CLEVELAND - Jim Leyland has waited too long. He has come too close. He has spent a lifetime in pursuit of a prize, and is determined to prevent that effort from being disparaged.
The Florida Marlins manager was therefore in a mood to rant Thursday afternoon. Weary of hearing that the World Series is a ratings disaster and an offense against nature, Leyland took umbrage to a new level in a press briefing before Game 5.
''I'm a field manager, and I usually keep my mouth shut,'' Leyland said. ''But it hurts me, to be honest with you, to think that the Cleveland Indians and the Florida Marlins worked as hard as we did to represent baseball, and it seems like we're getting cheap shots consistently; almost having to apologize for being here. I've been in baseball 33 years, rode the buses for 18 years, and I'm not apologizing for anybody being here.''
There was defiance in his voice. For weeks, Leyland has insisted that the Marlins' quest for a World Series title should not be seen as a story of his own unfulfilled dreams. Yet he takes criticism of that quest pretty personally.
''They keep talking about the ratings,'' he said, ''and I read the papers today and I was very upset about some comments along those lines. Because, basically, I'm sick and tired of hearing about New York and Atlanta and Baltimore. (Cleveland manager) Mike Hargrove said it best: 'They had the same chance that we did. We won it.'
''We are the teams that are supposed to be here, and it makes me puke when I continue to hear people talking (critically) about the Marlins and the Indians.''
Leyland can not dispute that NBC's numbers for the first four games of the series reflect record apathy. Those games averaged a 14.4 rating, a 25 share, and represent a 13-percent drop from last year's numbers for the Braves and Yankees.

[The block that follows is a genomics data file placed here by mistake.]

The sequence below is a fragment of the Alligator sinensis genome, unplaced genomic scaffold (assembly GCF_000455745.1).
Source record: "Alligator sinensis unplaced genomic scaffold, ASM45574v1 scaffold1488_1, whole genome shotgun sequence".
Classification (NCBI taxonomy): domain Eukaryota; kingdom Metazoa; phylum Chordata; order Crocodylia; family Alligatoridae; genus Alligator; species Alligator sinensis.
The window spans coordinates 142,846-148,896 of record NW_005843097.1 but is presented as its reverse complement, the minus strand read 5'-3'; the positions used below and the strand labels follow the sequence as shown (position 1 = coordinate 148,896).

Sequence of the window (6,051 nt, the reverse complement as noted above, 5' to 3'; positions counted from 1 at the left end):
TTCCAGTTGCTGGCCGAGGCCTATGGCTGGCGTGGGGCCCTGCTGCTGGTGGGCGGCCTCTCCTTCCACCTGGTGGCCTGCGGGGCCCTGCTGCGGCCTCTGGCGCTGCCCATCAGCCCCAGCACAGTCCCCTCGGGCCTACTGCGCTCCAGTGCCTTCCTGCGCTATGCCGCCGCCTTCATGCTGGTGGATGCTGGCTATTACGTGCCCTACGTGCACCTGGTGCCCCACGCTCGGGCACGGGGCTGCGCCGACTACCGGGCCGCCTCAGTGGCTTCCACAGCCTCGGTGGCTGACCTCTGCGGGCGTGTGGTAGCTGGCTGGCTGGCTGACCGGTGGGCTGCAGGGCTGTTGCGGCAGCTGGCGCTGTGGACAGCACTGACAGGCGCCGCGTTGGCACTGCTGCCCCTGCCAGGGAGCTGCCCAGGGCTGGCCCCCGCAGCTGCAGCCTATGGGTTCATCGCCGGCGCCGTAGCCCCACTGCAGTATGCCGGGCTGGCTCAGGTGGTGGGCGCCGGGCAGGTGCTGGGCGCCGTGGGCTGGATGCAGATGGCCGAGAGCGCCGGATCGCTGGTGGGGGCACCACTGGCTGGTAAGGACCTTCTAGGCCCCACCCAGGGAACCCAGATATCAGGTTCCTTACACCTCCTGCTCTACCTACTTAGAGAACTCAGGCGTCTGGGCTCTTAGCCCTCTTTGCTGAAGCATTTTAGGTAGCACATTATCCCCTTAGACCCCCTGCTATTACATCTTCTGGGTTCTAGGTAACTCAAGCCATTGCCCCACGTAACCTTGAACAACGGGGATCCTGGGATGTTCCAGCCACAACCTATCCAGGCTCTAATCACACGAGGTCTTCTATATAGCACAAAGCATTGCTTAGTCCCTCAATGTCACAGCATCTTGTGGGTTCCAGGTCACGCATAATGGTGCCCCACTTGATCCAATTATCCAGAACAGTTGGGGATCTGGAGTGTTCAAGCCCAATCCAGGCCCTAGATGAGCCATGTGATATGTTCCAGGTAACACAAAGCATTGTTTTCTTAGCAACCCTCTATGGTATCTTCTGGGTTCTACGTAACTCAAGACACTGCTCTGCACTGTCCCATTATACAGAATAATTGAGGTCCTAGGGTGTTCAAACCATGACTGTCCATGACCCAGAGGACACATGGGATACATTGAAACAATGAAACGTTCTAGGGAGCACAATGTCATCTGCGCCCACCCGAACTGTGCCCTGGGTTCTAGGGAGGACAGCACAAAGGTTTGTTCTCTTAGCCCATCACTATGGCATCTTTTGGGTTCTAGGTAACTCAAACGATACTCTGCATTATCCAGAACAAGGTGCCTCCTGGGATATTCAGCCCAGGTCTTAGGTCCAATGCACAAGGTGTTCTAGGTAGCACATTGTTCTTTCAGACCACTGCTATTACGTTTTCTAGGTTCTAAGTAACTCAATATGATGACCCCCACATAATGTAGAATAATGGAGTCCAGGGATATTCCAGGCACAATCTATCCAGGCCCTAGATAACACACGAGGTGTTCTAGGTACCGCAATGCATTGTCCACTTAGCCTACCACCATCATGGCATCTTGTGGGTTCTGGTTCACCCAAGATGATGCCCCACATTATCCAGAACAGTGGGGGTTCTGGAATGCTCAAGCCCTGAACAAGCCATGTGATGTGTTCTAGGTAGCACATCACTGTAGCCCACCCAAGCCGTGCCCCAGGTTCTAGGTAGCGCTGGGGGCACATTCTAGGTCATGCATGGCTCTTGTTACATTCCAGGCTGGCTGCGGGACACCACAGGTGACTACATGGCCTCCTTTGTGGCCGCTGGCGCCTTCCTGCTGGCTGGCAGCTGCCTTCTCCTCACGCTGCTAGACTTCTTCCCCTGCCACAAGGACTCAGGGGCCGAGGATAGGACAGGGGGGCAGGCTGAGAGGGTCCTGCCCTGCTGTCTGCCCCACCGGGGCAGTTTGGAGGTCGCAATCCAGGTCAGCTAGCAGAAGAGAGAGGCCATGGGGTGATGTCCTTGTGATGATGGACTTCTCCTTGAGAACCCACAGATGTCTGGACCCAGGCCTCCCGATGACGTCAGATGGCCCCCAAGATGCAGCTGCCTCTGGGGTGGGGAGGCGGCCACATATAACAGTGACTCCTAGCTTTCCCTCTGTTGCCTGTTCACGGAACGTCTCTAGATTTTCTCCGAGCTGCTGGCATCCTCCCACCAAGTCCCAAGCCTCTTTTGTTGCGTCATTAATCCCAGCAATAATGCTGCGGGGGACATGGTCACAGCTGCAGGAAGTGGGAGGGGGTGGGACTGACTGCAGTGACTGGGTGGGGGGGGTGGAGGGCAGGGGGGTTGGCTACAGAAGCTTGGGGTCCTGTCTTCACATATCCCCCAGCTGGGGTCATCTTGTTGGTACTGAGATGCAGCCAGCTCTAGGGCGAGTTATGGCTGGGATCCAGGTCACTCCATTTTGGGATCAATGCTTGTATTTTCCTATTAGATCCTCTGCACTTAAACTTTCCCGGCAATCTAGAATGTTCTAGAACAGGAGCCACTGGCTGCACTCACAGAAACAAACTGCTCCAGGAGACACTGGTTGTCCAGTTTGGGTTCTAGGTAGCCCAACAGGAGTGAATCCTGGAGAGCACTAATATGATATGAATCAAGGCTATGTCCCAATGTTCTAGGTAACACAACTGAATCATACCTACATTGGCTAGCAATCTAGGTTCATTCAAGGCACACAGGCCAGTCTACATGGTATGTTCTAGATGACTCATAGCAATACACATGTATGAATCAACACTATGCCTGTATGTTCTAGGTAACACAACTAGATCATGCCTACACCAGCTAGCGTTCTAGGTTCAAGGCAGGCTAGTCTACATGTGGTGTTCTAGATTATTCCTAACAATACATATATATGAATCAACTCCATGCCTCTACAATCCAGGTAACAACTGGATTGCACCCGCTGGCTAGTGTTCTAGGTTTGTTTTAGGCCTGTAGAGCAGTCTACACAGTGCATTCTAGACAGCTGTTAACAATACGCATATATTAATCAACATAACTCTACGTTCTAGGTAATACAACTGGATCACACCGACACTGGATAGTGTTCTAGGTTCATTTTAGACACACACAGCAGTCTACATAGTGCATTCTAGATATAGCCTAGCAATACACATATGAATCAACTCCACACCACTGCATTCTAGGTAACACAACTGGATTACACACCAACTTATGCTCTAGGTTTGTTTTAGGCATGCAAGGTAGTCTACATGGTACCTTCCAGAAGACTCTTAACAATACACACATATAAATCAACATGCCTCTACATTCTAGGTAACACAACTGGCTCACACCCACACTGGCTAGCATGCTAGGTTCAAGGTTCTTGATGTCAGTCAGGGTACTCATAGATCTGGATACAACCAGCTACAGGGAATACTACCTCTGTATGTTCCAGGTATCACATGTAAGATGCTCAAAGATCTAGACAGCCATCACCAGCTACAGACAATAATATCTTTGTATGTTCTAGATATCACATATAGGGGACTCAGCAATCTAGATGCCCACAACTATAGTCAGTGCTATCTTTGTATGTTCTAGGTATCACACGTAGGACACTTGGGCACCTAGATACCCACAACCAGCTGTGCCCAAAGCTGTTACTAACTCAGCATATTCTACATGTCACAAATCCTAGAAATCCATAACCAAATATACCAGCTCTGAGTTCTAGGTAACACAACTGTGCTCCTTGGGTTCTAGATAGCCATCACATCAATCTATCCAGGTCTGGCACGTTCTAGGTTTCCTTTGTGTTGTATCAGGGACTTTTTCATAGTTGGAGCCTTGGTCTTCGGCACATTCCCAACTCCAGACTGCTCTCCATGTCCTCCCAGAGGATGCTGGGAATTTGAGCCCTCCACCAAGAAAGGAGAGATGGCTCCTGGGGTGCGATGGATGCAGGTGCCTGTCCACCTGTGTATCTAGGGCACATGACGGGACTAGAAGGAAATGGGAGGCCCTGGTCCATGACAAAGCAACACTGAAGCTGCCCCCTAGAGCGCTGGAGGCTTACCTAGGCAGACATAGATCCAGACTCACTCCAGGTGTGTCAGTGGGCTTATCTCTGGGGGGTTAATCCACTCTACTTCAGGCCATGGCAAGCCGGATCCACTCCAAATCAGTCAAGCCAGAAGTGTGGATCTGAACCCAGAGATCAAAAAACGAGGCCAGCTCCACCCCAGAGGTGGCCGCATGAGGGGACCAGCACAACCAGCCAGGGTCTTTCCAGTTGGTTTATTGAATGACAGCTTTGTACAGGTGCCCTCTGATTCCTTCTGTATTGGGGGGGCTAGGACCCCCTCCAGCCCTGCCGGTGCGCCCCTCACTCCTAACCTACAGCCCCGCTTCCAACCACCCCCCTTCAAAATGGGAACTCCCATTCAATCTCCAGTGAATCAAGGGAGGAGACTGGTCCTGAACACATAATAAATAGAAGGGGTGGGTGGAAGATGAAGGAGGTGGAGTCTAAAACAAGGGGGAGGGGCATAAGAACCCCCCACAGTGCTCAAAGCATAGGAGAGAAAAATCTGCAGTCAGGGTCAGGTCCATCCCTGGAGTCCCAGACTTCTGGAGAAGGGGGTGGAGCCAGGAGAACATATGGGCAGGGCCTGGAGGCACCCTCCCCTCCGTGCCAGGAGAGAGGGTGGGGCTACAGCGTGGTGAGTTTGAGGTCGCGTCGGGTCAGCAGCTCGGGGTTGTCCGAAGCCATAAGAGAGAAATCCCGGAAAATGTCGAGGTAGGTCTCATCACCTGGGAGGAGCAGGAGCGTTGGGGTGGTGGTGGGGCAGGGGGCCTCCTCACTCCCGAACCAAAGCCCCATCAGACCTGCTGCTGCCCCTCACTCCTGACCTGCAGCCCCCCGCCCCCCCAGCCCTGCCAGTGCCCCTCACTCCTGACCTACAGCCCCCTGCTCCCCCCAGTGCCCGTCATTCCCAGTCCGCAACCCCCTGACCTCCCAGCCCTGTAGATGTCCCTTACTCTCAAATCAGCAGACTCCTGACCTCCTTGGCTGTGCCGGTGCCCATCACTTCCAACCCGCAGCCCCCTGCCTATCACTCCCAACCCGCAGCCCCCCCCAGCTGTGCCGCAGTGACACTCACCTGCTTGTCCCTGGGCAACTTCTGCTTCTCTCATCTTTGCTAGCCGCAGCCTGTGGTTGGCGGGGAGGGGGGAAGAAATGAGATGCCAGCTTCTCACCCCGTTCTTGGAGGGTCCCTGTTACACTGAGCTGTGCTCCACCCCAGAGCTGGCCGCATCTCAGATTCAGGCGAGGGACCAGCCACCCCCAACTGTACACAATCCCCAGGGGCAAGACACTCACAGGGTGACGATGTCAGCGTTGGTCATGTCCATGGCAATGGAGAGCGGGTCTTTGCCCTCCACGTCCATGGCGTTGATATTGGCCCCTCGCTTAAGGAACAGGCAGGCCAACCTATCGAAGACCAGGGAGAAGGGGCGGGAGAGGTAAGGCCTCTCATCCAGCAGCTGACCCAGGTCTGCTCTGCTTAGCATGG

What Leyland objects to is the perception that this year's contestants are somehow less worthy than previous series pairings. The Marlins are widely resented as nouveau riche, an expansion team that advanced to the playoffs primarily through spending. Their perceived legitimacy is further undermined by being the first wild-card team to reach the World Series.
But it goes deeper than that. Most of the criticism leveled at this World Series relates to the ponderous length of games, the paucity of drama, and the poor quality of play. Even Acting Commissioner Bud Selig says he spent much of Game 3 looking at his watch.
Selig cited the long intervals between pitches as his main annoyance, and said umpires must enforce existing rules to keep hitters in the batter's box and compel pitchers to deliver the ball promptly. Asked to respond to Selig's statements, Leyland initially rolled his eyes.
''I don't disagree with that,'' he said later. ''But I also think it would be good for baseball if we started earlier . . .
''We're trying to get the youth back involved, (but) for God's sake, most youth are sleeping by 9 o'clock. And, more importantly, so is the guy that works from 7 o'clock to 4 or 5 in the afternoon. The blue-collar guy is tired. By the sixth (inning), I think he's in la-la land somewhere. So I don't want to hear about everything that's not perfect about us being in the series. . . . The ratings of this World Series is not very high on the list of problems we've got in baseball.''
Asked to identify baseball's more pressing problems, Leyland declined. He has not spent 33 years in baseball to become a killjoy at its championship.
''We've had a couple of pretty ugly games here,'' he conceded. ''There's no question about it. I'm not defending that. I don't think the games in Florida were ugly . . . but the games here, for whatever reason, they got a little ugly.''
The main reason, of course, was meteorological. Too darn cold. ''I have to believe,'' Leyland said, ''when you're taking batting practice and you feel like you ought to be downtown Christmas shopping, it's not exactly good.''
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